Townsend, Tennessee - Fly Fishing in the Great Smoky Mountains National Park, East Tennessee and Western North Carolina

Welcome to the Fishing Report from the Great Smoky Mountains.  It is cloudy this morning and 63 degrees.  I woke to heavy rain during the night and early this morning.  Checking the radar history, we had some moderate rain move through the mountains.  It is 6:34 am, and at this point, there has been no increase in flow in Little River.

The long term weather forecast calls for very little rain until next Wednesday.  High temperatures will be in the 70’s today and tomorrow, then heating up to the low to high 80’s through Memorial Day.

Little River is flowing at 117 cubic feet per second (cfs) or 1.55 feet on the flow gauge.  That is likely to increase later.  Median flow for this date is 207 cfs.  The water temperature is 66.2 degrees this morning.

I was off yesterday so I have didn’t talk to any returning fishermen from the Smokies.  The water levels are low.  I expect to hear today, fishermen are doing best in the smaller shaded streams.  We have had some incredible hatches during the evenings.  That is probably continuing.  Fishing has been amazing this month, late in the day until dark.

Most fishermen are using a dry and dropper rig.  The dry fly could be a light colored, high floating pattern, like a #16 Yellow Stimulator or #16 Yellow Neversink Caddis.  Drop a small bead head fly off the dry.  I usually tie a piece of tippet material to the hook bend of the dry fly using an improved clinch knot for the dropper. For the dropper nymph, a small Bead Head Pheasant Tail should do.

Definitely use green or pink Weenies. 

These trout are going to be holding in the moving water where they feel secure from predators.  Due to the low water, you need to be careful not to be seen by the trout.  You should also use 5X or 6X tippet.  I would probably use 6X.


There is a bear, that is so aggressive toward humans, the National Park Service wrote a news release about it.  You can read their release by CLICKING HERE.

The Mount LeConte backcountry shelter and the trails to the Cliff Tops are closed.  Trails to LeConte Lodge are open, but “hikers are encouraged to hike in tight groups of three or more and carry bear spary.  Park wildlife staff are currently stationed onsite to monitor the situation.”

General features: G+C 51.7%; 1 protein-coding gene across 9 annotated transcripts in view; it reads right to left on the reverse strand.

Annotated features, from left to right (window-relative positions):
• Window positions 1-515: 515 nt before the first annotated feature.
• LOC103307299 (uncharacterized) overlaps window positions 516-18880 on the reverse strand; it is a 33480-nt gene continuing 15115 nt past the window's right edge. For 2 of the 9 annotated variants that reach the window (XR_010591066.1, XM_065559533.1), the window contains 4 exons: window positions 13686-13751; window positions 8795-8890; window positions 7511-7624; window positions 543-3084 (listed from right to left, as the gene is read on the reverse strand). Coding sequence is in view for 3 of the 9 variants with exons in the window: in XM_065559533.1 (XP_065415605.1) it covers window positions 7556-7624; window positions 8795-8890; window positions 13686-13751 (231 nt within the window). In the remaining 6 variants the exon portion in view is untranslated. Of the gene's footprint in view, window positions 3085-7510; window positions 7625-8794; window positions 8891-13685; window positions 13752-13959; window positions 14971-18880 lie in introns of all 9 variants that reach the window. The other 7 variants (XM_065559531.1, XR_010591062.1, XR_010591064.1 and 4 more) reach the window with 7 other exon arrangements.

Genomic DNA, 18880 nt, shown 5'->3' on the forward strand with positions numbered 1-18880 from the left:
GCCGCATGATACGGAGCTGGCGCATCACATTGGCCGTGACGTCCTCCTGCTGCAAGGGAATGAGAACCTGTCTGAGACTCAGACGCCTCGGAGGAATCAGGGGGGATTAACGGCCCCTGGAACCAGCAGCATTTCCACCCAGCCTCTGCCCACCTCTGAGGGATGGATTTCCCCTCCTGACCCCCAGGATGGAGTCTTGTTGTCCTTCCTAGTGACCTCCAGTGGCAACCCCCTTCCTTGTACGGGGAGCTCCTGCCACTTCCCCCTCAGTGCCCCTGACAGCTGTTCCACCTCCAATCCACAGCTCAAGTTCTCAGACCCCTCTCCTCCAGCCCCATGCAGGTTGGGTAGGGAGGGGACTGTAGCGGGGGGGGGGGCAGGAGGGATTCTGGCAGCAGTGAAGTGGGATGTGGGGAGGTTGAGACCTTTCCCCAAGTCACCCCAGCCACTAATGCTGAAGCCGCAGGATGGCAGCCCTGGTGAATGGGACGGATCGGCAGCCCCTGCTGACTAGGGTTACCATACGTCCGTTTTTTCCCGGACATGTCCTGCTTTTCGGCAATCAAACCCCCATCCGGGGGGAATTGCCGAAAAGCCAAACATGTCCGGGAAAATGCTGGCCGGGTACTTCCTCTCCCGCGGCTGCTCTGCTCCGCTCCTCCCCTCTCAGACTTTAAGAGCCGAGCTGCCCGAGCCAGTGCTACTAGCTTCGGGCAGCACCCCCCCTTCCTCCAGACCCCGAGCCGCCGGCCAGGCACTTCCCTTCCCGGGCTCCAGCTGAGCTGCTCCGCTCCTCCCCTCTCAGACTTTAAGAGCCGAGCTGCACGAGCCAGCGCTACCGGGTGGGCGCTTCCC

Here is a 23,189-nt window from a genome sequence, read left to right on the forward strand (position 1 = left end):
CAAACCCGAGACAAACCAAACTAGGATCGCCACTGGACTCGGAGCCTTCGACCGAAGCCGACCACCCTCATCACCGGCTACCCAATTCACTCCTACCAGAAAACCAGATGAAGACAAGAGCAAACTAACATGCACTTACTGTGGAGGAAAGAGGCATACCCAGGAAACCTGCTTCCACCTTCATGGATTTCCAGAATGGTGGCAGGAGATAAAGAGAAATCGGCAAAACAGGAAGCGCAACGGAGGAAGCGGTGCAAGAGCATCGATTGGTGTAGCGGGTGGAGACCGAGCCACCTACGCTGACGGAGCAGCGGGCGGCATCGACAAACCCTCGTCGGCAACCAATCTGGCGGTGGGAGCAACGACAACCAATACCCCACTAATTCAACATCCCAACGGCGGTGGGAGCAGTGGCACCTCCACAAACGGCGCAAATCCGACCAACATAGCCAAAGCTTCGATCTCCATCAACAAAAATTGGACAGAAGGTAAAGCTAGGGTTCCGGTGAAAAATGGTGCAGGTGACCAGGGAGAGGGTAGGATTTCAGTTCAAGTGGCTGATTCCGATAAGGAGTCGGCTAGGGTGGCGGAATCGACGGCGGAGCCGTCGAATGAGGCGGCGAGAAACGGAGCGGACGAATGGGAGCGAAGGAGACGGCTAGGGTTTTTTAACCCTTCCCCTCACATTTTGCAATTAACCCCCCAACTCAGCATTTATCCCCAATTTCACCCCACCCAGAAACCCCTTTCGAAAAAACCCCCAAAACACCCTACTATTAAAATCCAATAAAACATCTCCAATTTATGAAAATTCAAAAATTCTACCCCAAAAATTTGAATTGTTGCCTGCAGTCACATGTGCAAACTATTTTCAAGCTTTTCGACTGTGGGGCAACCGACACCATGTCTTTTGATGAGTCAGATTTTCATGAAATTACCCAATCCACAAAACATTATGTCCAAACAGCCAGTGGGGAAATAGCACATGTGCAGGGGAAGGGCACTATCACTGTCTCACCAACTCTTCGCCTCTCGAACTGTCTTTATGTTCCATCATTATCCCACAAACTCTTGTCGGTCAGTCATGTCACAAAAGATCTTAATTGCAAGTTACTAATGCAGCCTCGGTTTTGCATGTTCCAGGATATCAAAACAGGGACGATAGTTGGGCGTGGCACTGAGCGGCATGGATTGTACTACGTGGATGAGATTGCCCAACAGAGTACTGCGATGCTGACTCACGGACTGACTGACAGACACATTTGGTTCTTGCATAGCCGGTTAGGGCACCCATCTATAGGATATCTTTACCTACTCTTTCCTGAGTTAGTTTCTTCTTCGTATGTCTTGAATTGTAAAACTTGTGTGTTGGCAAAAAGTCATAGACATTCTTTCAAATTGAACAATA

This must be one bad bear.  A Park wildlife technician was approached by the bear and attempts to scare it off didn’t work.  The bear followed him for 1/3 of a mile to LeConte Lodge.

I don’t like that last statement they made.  “Remember, that the bear may view you as prey”. 


Following Dan Munger’s passion and success, Paula and I tried sight fishing for carp yesterday.  We launched our boat in Tellico Lake, and found some flats, in creeks with carp cruising in shallow water.  We found the carp, but didn’t catch them.

We kind of had a medical issue when we first saw one.  I grabbed my fly rod to make a cast.  For some stupid reason, due to my stupidity, my fly was held in the hook keeper, something I know better not to do but it happened.  I drove a barbed fly “all the way” in my index finger, to the bend of the hook. 

The fly was a variation of a Dragon with bead chain eyes tied on a #8 2457.  I clipped the fly from the leader, but it would not go through the hook keeper due to the bead chain eyes. So there I was, painfully attached to my fly rod.  Paula clipped the bead chain eyes off the fly, allowing my finger to be separated from the fly rod.  That alone reduced our mutual anxiety.

She tried the “heavy tippet, rip it out trick” and that didn’t work.  I screamed a word I won’t repeat here.  Finally, I grabbed the fly and backed it out myself, quickly and painlessly.  I will never put another fly in a hook keeper.  This makes twice this has happened to me.  I usually store the fly in the stripping guide.  This incident set us back for an hour. As “Captain” of our boat, I don’t usually drink alcohol on the water.  I made an exception yesterday, for medicinal purposes only.  That helped so I did it again.

We found a lot of big carp cruising.  Some were digging on the bottom, stirring mud.  We saw one whole flat that was covered with muddy water.  That is a good sign.

We made mistakes, like getting too close to the schools of fish.  We had plenty of shots.  During the afternoon we saw probably 100 big fish.  We had only 3 follows and one eat.  I’m going to talk to Dan today, tie some of his patterns, and we’re going back next week.  It was a blast.  Now I know why Dan and his fiancée Amanda love doing this so much.  They have it figured out. “I’m hooked”, literally. It reminded us both, of tarpon fishing.

Yep, Dan and Amanda are engaged to be married.  I can’t think of a better combination. They are two great people.  They deserve each other.  I am so happy.  I’m sure Wheezy is happy too.  Wheezy is always happy, or sleeping.  She is that cute little dog you see at our shop sometimes. 

Little River is rising.  I don’t know how high it will go or if the water is clear right now. 

Have a great day and thank you for being here with us.

Byron Begley
May 21, 2015

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